Celebrating Asian heritage
Statement from President Goel
Statement from President GoelBy Vivek Goel President and Vice-Chancellor
Asian Heritage Month offers us the opportunity to pay special attention to the vital roles our community members of Asian heritage play in the success of our institution, while also recognizing the important work needed to eliminate anti-Asian racism, and all forms of racism, on our campuses.
Our recent equity survey noted that close to 50 per cent of our student population had Asian heritage, and we also have a large Asian community represented within our staff and faculty. Across UWaterloo people from a wide variety of Asian cultures and backgrounds are contributing to every aspect of life in our shared community. We have a notable Asian community represented within our staff and faculty, and Asian researchers are doing world-leading work across every faculty, and many leadership positions are held by Asian faculty members and staff. Community members from a wide variety of Asian cultures and backgrounds are contributing to every aspect of life in our shared community.
Recently I travelled to the Indo-Pacific region making stops in Jakarta, Singapore, Hong Kong, Bengaluru and New Delhi. It was a chance to meet alumni across the region. What struck me most was the amazing impact our Asian international alumni have in Canada, in their home countries, and around the globe once they’ve left Waterloo. As some of Waterloo’s staunchest supporters abroad, we must deliberately create a sense of belonging for the international Asian community, while also championing Asian-Canadian excellence locally.
Our Waterloo at 100 paper contains important instruments to ensure the future health, happiness, and success of the Asian community — inside and outside Ring Road. Our vision emphasizes the need to embrace decolonization, indigenization, inclusivity, equity, and anti-racism into our organizational culture. One of our immediate steps is to revisit our institutional values. Part of this exercise includes addressing the President’s Anti-racism Taskforce’s recommendation to revise our institutional values to apply lenses of anti-racism and anti-oppression.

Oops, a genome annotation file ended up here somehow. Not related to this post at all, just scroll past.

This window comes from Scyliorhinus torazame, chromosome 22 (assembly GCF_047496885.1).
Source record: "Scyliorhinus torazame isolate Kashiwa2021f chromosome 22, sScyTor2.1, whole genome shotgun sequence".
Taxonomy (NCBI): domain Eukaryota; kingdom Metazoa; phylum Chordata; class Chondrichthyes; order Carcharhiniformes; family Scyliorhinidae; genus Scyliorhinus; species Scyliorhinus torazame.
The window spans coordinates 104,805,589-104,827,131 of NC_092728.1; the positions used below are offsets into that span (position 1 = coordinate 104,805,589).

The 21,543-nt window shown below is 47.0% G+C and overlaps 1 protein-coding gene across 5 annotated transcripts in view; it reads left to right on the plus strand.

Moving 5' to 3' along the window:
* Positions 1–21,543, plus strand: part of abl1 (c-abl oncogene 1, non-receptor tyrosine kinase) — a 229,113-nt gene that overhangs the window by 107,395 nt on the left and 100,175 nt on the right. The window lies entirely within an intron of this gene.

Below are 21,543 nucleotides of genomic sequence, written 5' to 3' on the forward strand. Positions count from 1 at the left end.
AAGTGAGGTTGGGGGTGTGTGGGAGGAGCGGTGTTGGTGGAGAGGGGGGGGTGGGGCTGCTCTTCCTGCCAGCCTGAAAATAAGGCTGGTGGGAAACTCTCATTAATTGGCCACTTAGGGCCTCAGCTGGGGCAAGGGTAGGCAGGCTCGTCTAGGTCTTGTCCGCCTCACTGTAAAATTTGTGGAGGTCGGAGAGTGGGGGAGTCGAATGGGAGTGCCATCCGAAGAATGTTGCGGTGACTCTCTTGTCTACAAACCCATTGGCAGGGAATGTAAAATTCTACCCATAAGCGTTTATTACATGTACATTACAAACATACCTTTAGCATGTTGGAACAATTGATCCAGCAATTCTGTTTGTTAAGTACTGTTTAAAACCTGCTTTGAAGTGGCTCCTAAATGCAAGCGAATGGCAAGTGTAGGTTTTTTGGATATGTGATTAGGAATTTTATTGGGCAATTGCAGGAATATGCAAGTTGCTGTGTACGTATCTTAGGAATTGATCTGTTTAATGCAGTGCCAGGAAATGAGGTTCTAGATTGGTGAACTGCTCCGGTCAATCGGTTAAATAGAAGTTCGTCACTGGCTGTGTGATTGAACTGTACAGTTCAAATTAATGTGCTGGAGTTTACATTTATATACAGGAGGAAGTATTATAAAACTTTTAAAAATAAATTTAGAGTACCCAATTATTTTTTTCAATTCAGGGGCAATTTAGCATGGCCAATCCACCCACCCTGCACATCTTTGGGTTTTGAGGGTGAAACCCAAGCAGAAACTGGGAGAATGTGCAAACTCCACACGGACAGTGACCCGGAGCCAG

All this connects to another crucial aspect of Waterloo at 100 — “ensuring the physical and mental health and well-being of our students and employees.” From wellness counsellors specializing in working through an anti-oppressive, trauma-responsive and culturally-intentional lens to language services, to wider variety of meal options on campus reflecting the diversity of Asian diets and cultural preferences. We need to work across the institution and with community partners to welcome our international students, who often face unique challenges when they choose to make our institution their home.
This includes calling-out and addressing anti-Asian hatred wherever it is found. It also means creating the conditions where Asian communities can practice and share cultural traditions freely.
It means materially supporting the many robust Asian-led student groups on campus with safe spaces for them to gather and share experiences, and it means not allowing complex geopolitical situations to poison interactions at the University with distortions and prejudices.
It all adds up to the need to collectively respect the contributions, needs and diversity of UWaterloo’s Asian members and using it as a great strength. As we move into this important month, I urge everyone to celebrate the history, stories, and achievements of the Asian community, on our Asian Heritage Month web platform.
Universities must be deliberate about security precautions while promoting the principles of transparency, predictability, academic freedom and equity.
Vivek Goel named 2023 recipient of the McNaught-Taillon Leadership Award
Statement from President Goel
The University of Waterloo acknowledges that much of our work takes place on the traditional territory of the Neutral, Anishinaabeg and Haudenosaunee peoples. Our main campus is situated on the Haldimand Tract, the land granted to the Six Nations that includes six miles on each side of the Grand River. Our active work toward reconciliation takes place across our campuses through research, learning, teaching, and community building, and is centralized within our Office of Indigenous Relations.